Book Size: 5.5" 8.25"

Pages: 208

Format: Paperback

ISBN: 9781566568401

Imprint: Interlink Books

Edition: 2

Translator: Rika Lesser

Ages: 12

Release date: 01/05/12

Awards: Winner of the Mildred L. Batchelder Award

Category:

A Hand Full of Stars

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$ 15

“This unusual novel, written in the form of a diary, tells the story of four years in the life of a Damascene boy… This multifaceted work is at once a glimpse into a different culture, a plea for the right to free speech and a highly readable tale, as full of fun as it is of melancholy.” (Ages 12-up) – Publishers Weekly

About this book

Amid the turmoil of modern Damascus, one teenage boy finds his political voice in a message of rebellion that echoes throughout Syria and as far away as Western Europe.

Inspired by his dearest friend, old Uncle Salim, he begins a journal to record his thoughts and impressions of family, friends, life at school, and his growing feelings for his girlfriend, Nadia. Soon the hidden diary becomes more than just a way to remember his daily adventures; on its pages he explores his frustration with the government injustices he witnesses. His courage and ingenuity finally find an outlet when he and his friends begin a subversive underground newspaper. Warmed by a fine sense of humor, this novel is at once a moving love story and a passionate testimony to the difficult and committed actions being taken by young people around the world.

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About the author

Rafik Schami was born in Damascus in 1946, went to Germany in 1971 to study, and stayed on to become a leading German novelist and a pivotal figure in the European migrant literature movement. His novels have been translated into 22 languages and have received numerous international literary awards including the Hermann Hesse Prize.

His translated works published by Interlink include Damascus Nights, The Calligrapher’s Secret, A Hand Full of Stars, Sophia, and The Dark Side of Love, which received a starred review in Publishers Weekly and was a 2010 Winner of the Independent Publisher Book Award Gold Medal.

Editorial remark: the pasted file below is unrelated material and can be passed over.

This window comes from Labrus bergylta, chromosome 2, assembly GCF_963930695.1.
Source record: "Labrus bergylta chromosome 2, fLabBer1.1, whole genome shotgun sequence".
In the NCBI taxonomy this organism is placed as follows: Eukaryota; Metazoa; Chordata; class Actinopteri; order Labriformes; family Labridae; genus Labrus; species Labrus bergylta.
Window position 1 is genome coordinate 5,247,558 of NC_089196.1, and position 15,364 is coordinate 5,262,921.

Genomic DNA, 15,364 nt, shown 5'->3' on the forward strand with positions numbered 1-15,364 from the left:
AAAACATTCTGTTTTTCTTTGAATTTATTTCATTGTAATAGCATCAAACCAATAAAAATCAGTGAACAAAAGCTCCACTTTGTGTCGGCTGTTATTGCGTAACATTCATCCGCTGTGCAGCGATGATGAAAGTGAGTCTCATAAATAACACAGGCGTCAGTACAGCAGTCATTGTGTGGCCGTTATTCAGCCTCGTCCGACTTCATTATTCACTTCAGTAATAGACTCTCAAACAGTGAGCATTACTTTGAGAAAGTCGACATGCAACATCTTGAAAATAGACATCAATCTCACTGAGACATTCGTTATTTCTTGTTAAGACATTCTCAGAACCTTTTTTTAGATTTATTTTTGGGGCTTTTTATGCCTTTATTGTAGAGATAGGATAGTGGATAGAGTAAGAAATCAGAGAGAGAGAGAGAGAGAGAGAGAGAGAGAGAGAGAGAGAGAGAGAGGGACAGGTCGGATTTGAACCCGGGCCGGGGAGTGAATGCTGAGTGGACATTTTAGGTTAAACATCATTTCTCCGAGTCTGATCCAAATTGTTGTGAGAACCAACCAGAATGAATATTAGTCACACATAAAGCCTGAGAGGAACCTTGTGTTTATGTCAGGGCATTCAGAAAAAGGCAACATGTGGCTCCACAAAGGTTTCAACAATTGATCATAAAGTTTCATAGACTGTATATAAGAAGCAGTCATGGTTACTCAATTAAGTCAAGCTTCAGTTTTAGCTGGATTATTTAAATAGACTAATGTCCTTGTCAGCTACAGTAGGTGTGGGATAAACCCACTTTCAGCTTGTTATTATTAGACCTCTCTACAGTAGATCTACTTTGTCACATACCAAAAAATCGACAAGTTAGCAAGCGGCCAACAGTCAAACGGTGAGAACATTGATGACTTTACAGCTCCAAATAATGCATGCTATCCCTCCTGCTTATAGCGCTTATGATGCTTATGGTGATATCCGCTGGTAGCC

Reviews

“This well-told coming-of-age story uses a journal format to recount the 14th through 18th years in the unnamed narrator’s life in contemporary Syria… The translation lends an appealing accent to the voices, an exotic air to the settings… Emphasizing the power of the individual and of the written word, this book pushes the subject of censorship way beyond the usual YA problems with principals and graduation to matters of life and death.” (Gr 7 Up) – School Library Journal

“In contemporary Damascus an Arab teenager writes in his journal about himself, his family, his friends, and his love- while in the background, government terror mounts, coup follows coup, and he is drawn into secret and dangerous resistance. ‘Normal’ life comes to include panzer tanks in the street; friends are tortured, but the narrator and a few companions find the courage to write and distribute an underground newspaper. Schami (a Syrian now living in Germany) is careful not to exploit the violence… With warmth and comedy, the journal entries focus on the characters on the boy’s narrow street, where ‘poverty smothers our dreams’ (his father forces him to leave school and work in his bakery), but there’s a rich, vital, multicultural community. The narrator’s family is Catholic, his best friend is Muslim, the barber is Armenian, the assistant comes from Persia, and the boy’s beloved elderly mentor tells him stories from everywhere- history, legend, and fable- ‘These stories persist, and we live in their midst.'” (Gr. 7-10) – Booklist